The U.S. has reached a deal to lift steel & aluminum tariffs imported from Canada and Mexico
The U.S. has reached a deal to lift tariffs imposed on industrial metals imported from Canada and Mexico. According to The Washington Post, the lift calls for both countries to adopt new monitoring and enforcement measures to prevent subsidized Chinese steel from being shipped to the U.S. The U.S. will lift its tariffs in 48 hours in return.
President Donald J. Trump said to the National Association of Realtors that the deal should help lawmakers to ratify the new United States-Canada-Mexico Agreement (USMCA).
“That deal is going to be a fantastic deal for our country. Hopefully Congress will pass the USMCA quickly,” Trump said, according to the Post.
According to the Water & Wastewater Equipment Manufacturers Assn. (WWEMA), tariffs for steel and aluminum are currently 25% and 10%. This agreement aims to eliminate the practice of transshipment. In March 2018, President Trump imposed tariffs on steel and aluminum, citing national security considerations. According to WWEMA, the deal will allow the U.S. to retain the right to re-impose tariffs if not enough is done to prevent unauthorized imports.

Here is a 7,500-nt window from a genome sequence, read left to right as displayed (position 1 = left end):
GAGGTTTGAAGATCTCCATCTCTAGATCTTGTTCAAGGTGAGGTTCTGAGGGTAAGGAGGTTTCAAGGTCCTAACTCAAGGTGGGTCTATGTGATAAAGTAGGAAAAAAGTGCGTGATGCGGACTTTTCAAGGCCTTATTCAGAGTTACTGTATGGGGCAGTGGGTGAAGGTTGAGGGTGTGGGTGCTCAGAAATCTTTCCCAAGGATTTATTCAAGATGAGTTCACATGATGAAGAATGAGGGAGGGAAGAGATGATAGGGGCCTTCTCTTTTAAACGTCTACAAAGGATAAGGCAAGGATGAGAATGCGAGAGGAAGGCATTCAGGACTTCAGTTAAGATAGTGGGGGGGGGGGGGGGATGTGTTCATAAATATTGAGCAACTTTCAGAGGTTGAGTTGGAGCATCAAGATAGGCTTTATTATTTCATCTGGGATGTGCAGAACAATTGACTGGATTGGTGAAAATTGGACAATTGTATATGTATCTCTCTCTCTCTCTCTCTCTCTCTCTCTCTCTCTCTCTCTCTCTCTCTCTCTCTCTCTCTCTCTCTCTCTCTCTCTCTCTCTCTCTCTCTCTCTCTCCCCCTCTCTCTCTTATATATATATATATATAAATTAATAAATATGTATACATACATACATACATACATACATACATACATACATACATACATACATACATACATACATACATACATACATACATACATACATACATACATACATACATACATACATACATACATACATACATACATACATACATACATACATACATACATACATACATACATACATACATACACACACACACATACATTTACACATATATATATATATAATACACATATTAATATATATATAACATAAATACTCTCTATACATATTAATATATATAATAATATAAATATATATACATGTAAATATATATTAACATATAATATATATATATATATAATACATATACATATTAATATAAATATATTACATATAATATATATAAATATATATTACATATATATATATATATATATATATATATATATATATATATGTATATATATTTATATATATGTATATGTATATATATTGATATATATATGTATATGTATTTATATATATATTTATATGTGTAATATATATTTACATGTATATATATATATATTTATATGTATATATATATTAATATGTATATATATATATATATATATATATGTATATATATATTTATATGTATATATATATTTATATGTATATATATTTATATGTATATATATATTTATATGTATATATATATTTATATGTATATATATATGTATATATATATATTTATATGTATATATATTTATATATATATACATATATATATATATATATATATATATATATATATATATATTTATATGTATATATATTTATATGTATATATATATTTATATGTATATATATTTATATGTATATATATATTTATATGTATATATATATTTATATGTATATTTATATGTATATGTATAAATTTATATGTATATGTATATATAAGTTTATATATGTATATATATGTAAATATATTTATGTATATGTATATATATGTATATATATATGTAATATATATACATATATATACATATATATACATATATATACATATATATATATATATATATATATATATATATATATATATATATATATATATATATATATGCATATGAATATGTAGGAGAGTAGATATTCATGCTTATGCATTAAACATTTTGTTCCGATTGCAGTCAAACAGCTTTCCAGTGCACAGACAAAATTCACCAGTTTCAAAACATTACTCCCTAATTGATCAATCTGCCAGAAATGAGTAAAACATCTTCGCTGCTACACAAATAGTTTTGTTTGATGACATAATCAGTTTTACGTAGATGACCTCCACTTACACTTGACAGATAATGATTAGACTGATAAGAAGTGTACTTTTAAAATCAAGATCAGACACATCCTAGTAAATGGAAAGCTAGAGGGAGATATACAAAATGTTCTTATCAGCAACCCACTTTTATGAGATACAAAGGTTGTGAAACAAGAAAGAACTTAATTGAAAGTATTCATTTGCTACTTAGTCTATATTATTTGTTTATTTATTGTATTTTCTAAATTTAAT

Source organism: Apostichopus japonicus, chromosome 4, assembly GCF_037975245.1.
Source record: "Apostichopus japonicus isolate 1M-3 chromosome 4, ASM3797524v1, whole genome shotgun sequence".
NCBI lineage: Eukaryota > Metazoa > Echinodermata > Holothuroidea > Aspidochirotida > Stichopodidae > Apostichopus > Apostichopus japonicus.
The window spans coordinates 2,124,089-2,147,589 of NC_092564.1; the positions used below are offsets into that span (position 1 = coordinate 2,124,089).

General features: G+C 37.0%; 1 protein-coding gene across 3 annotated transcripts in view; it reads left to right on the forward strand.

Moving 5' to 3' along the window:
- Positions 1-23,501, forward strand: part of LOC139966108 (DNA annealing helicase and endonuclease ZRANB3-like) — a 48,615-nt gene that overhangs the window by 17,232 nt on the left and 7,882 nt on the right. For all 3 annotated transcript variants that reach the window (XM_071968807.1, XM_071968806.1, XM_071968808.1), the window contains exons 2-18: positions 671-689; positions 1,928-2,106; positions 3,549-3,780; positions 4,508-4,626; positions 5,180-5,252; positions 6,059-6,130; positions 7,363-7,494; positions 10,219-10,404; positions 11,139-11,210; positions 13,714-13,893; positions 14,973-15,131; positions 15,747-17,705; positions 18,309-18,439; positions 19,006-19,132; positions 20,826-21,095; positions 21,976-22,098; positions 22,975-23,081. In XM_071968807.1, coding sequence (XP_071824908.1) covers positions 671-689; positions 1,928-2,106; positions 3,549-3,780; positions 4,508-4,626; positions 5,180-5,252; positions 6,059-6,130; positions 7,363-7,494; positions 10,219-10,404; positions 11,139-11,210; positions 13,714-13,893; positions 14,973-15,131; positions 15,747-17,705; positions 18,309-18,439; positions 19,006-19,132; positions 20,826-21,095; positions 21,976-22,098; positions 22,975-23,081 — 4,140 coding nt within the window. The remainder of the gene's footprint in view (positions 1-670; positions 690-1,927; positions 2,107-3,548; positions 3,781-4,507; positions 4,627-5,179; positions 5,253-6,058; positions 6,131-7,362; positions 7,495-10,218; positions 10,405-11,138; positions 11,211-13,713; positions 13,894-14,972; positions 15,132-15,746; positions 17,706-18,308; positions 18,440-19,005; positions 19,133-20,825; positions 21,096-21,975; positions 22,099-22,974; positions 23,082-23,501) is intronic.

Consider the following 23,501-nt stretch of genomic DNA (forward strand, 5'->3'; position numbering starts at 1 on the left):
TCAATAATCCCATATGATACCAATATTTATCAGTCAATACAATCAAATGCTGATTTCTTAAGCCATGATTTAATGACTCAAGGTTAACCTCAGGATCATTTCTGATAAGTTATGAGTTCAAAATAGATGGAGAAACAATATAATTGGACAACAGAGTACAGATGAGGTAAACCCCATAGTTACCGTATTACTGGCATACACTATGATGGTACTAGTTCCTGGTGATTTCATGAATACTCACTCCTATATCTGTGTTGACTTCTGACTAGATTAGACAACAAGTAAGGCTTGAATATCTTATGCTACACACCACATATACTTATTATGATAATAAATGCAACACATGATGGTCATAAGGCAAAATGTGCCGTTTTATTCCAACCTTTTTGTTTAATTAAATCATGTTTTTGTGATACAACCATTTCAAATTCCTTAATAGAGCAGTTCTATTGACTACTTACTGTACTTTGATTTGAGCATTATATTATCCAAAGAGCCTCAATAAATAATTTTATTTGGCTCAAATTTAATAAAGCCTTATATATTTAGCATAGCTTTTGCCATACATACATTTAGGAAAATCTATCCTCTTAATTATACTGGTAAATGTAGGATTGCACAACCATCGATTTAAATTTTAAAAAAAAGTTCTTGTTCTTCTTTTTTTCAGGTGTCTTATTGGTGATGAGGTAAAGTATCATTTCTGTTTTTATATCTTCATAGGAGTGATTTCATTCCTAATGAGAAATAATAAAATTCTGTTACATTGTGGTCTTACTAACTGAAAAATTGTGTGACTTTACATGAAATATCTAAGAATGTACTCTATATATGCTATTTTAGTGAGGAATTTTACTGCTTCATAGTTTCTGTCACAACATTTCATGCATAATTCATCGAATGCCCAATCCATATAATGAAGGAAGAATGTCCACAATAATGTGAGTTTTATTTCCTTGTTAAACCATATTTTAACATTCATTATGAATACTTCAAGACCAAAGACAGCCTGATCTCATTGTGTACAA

“He thinks the government needs to be much more active in making decisions about cross-border trade flows, which is a departure from his predecessors,” said John Veroneau, a deputy U.S. trade representative under President George W. Bush, to the Post.
Sen. Chuck Grassley, chairman of the Senate Finance Committee, said “he would not advance a deal unless the President dropped steel and aluminum tariffs on Canada and Mexico,” according to WWEMA. Some see this as an important step in the passage of the USMCA, according to WWEMA.